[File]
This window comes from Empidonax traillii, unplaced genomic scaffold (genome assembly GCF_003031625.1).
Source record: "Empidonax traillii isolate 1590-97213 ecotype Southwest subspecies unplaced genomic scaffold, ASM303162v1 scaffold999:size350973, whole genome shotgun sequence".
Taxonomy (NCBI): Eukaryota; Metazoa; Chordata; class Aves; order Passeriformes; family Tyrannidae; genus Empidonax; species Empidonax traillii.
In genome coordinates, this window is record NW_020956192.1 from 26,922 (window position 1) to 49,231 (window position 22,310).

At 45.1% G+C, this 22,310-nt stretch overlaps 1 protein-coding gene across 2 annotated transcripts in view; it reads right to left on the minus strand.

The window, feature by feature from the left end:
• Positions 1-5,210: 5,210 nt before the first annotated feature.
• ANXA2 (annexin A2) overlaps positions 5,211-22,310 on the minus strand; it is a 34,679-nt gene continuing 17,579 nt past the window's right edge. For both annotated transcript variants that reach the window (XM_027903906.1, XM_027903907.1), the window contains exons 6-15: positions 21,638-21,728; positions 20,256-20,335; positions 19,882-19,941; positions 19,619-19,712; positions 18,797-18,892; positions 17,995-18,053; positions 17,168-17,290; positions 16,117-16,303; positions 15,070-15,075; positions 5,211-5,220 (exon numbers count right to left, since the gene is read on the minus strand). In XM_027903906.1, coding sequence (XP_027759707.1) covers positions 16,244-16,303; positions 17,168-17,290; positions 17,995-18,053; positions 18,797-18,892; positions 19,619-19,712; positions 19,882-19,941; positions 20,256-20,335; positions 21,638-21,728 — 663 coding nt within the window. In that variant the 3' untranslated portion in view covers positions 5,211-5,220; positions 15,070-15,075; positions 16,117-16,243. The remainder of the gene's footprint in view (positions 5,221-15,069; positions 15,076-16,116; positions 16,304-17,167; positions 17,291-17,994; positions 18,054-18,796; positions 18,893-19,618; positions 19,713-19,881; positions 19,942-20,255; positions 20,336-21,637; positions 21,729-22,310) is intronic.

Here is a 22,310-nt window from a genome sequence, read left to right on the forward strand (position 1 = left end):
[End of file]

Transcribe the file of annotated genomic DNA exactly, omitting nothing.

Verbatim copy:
This window comes from Empidonax traillii, unplaced genomic scaffold (genome assembly GCF_003031625.1).
Source record: "Empidonax traillii isolate 1590-97213 ecotype Southwest subspecies unplaced genomic scaffold, ASM303162v1 scaffold999:size350973, whole genome shotgun sequence".
Taxonomy (NCBI): Eukaryota; Metazoa; Chordata; class Aves; order Passeriformes; family Tyrannidae; genus Empidonax; species Empidonax traillii.
In genome coordinates, this window is record NW_020956192.1 from 26,922 (window position 1) to 49,231 (window position 22,310).

At 45.1% G+C, this 22,310-nt stretch overlaps 1 protein-coding gene across 2 annotated transcripts in view; it reads right to left on the minus strand.

The window, feature by feature from the left end:
• Positions 1-5,210: 5,210 nt before the first annotated feature.
• ANXA2 (annexin A2) overlaps positions 5,211-22,310 on the minus strand; it is a 34,679-nt gene continuing 17,579 nt past the window's right edge. For both annotated transcript variants that reach the window (XM_027903906.1, XM_027903907.1), the window contains exons 6-15: positions 21,638-21,728; positions 20,256-20,335; positions 19,882-19,941; positions 19,619-19,712; positions 18,797-18,892; positions 17,995-18,053; positions 17,168-17,290; positions 16,117-16,303; positions 15,070-15,075; positions 5,211-5,220 (exon numbers count right to left, since the gene is read on the minus strand). In XM_027903906.1, coding sequence (XP_027759707.1) covers positions 16,244-16,303; positions 17,168-17,290; positions 17,995-18,053; positions 18,797-18,892; positions 19,619-19,712; positions 19,882-19,941; positions 20,256-20,335; positions 21,638-21,728 — 663 coding nt within the window. In that variant the 3' untranslated portion in view covers positions 5,211-5,220; positions 15,070-15,075; positions 16,117-16,243. The remainder of the gene's footprint in view (positions 5,221-15,069; positions 15,076-16,116; positions 16,304-17,167; positions 17,291-17,994; positions 18,054-18,796; positions 18,893-19,618; positions 19,713-19,881; positions 19,942-20,255; positions 20,336-21,637; positions 21,729-22,310) is intronic.

Here is a 22,310-nt window from a genome sequence, read left to right on the forward strand (position 1 = left end):